ON YOUR SIDE

ON YOUR SIDE

The young Jeremiah was called by God at one of the darkest times in his nation’s history. He was given a dangerous and potentially deadly task. God told him that he would be rejected and hated. But, despite this, and Jeremiah’s traumatic reaction to this divine mandate, God gave him a priceless promise:
Do not be afraid of them,
for I am with you to deliver you,
declares the LORD.”
Jeremiah 1:8
When would you most appreciate hearing God promise you, “I will be with you!” — in good times or bad? Jeremiah didn’t have this choice. God promised him that He would be with him. We might be forgiven for thinking that if God was with us, it would result in us being successful.  After all, this is what …

MERCY VS JUDGMENT

home our location about what we believe audio archives coming-up donate groups home groups Kids Church Online MOPS – for Mothers Of Pre-Schoolers LeganaYOUTH bible studies livestream contact us home > Pastor’s Desk > MERCY VS JUDGEMENT MERCY VS JUDGEMENT I...
GOD OF THE OPEN EAR

GOD OF THE OPEN EAR

home our location about what we believe audio archives coming-up donate groups home groups Kids Church Online MOPS – for Mothers Of Pre-Schoolers LeganaYOUTH bible studies livestream contact us home > Pastor’s Desk > GOD OF THE OPEN EAR GOD OF THE OPEN EAR...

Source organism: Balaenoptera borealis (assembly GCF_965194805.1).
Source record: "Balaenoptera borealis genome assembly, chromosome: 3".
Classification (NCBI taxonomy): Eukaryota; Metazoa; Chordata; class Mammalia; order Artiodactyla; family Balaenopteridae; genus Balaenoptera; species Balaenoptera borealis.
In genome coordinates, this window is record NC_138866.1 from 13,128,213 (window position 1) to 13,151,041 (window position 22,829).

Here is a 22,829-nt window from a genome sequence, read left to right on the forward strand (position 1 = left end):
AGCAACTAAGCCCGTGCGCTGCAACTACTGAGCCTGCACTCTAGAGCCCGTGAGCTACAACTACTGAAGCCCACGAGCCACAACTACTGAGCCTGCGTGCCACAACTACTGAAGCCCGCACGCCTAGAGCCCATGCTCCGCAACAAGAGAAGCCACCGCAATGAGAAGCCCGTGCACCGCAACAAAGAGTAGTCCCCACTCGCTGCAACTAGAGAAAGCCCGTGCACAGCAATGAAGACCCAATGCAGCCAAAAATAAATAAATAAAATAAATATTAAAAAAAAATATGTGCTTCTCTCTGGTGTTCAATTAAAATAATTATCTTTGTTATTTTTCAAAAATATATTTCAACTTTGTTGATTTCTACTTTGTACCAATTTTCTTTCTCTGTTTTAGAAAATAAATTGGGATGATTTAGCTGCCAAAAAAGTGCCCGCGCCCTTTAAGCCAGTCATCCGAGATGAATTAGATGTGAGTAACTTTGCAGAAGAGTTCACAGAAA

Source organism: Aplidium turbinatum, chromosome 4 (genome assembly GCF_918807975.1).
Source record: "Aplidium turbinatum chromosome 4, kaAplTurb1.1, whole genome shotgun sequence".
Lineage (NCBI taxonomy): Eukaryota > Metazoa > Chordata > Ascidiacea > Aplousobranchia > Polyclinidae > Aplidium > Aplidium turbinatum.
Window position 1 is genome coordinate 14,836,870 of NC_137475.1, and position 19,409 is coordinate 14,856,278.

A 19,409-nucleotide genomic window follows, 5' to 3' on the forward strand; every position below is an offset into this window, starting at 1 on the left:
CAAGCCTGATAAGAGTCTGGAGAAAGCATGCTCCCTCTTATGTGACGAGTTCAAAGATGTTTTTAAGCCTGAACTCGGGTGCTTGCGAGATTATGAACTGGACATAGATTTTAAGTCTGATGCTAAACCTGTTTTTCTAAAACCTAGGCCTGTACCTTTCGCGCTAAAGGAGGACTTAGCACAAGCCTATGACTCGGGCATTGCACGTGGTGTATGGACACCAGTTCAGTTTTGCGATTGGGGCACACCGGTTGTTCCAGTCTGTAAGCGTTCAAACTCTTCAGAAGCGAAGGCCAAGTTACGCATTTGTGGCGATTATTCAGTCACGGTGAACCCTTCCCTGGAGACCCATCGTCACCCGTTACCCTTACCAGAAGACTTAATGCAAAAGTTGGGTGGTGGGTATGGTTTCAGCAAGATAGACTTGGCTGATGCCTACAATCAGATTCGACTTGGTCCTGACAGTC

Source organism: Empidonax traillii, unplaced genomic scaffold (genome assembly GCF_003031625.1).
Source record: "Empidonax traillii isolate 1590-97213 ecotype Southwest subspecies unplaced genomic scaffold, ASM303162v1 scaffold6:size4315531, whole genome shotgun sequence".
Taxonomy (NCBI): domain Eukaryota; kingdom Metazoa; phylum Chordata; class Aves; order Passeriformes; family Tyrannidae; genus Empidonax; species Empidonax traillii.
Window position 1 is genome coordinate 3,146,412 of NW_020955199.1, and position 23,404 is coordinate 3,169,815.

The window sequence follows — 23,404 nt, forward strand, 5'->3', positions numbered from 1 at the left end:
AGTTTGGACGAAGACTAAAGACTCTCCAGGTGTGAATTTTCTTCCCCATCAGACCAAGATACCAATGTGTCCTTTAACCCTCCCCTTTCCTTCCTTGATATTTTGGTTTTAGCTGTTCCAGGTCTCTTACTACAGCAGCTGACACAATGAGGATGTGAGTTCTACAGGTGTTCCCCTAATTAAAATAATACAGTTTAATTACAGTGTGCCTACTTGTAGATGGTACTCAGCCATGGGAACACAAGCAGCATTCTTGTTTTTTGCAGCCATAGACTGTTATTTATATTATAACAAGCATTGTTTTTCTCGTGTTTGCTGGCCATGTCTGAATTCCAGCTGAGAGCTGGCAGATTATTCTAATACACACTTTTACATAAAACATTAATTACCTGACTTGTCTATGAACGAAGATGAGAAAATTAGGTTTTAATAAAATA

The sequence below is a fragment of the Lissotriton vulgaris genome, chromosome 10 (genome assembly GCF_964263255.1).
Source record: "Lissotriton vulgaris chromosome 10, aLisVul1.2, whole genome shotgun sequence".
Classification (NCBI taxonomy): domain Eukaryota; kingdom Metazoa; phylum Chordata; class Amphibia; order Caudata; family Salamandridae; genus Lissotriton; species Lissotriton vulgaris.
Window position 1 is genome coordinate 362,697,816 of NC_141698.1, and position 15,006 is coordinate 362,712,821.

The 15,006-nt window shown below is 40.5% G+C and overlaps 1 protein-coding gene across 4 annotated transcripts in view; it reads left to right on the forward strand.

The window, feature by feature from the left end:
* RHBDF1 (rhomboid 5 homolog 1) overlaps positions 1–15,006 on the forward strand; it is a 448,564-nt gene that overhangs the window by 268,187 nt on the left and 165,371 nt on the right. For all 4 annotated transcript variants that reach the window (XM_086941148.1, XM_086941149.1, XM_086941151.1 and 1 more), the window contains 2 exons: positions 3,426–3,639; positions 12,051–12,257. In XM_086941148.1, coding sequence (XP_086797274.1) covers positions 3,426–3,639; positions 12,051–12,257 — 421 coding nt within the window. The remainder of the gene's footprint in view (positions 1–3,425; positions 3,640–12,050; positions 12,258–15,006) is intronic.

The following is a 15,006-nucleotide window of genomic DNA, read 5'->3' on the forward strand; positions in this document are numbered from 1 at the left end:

CYCLING, SIMULATION & CHANGE

CYCLING, SIMULATION & CHANGE

home our location about what we believe audio archives coming-up donate groups home groups Kids Church Online MOPS – for Mothers Of Pre-Schoolers LeganaYOUTH bible studies livestream contact us home > Pastor’s Desk > CYCLING, SIMULATION & CHANGE...
LOVE AND LAST WORDS

LOVE AND LAST WORDS

“I am about to – or I am going to – die: either expression is correct.” These were the last words of French grammarian and Jesuit priest, Dominique Bouhours. While his last words clearly demonstrate his passion for grammar and devotion to language, I’m not so sure that I would choose them to be my last words.
Do you ever wonder what your last words will be? I would like to think mine will be profound, or memorable. I’d like to think they would honour Christ and leave a lasting impression on those with me.  But who knows what they will be? Will I even have a choice? Maybe I’ll tell Stephen to make sure he tucks his chair under the table when he gets up.   
In the lead-up to Easter, I spent time considering Jesus last words on the cross. There are seven sentences uttered by Jesus on the cross, collated from across the four gospels.
One thing that struck me was that three of the seven sentences He uttered were expressions of love and care for others.  He hung on the cross in excruciating pain and agony. He had been betrayed, deserted, beaten, humiliated, stripped, flogged, had a crown of thorns placed on His head, and then nailed to a cross.
Did He rail against the injustice? Did He curse those who crucified Him? Or those who betrayed Him? Did He exhibit self-pity?
No.
Jesus asked His Father to forgive those who were crucifying Him. He assured the criminal on the cross next to Him that he would be with Him in paradise. He commended His mother and His disciple John into the care of each other.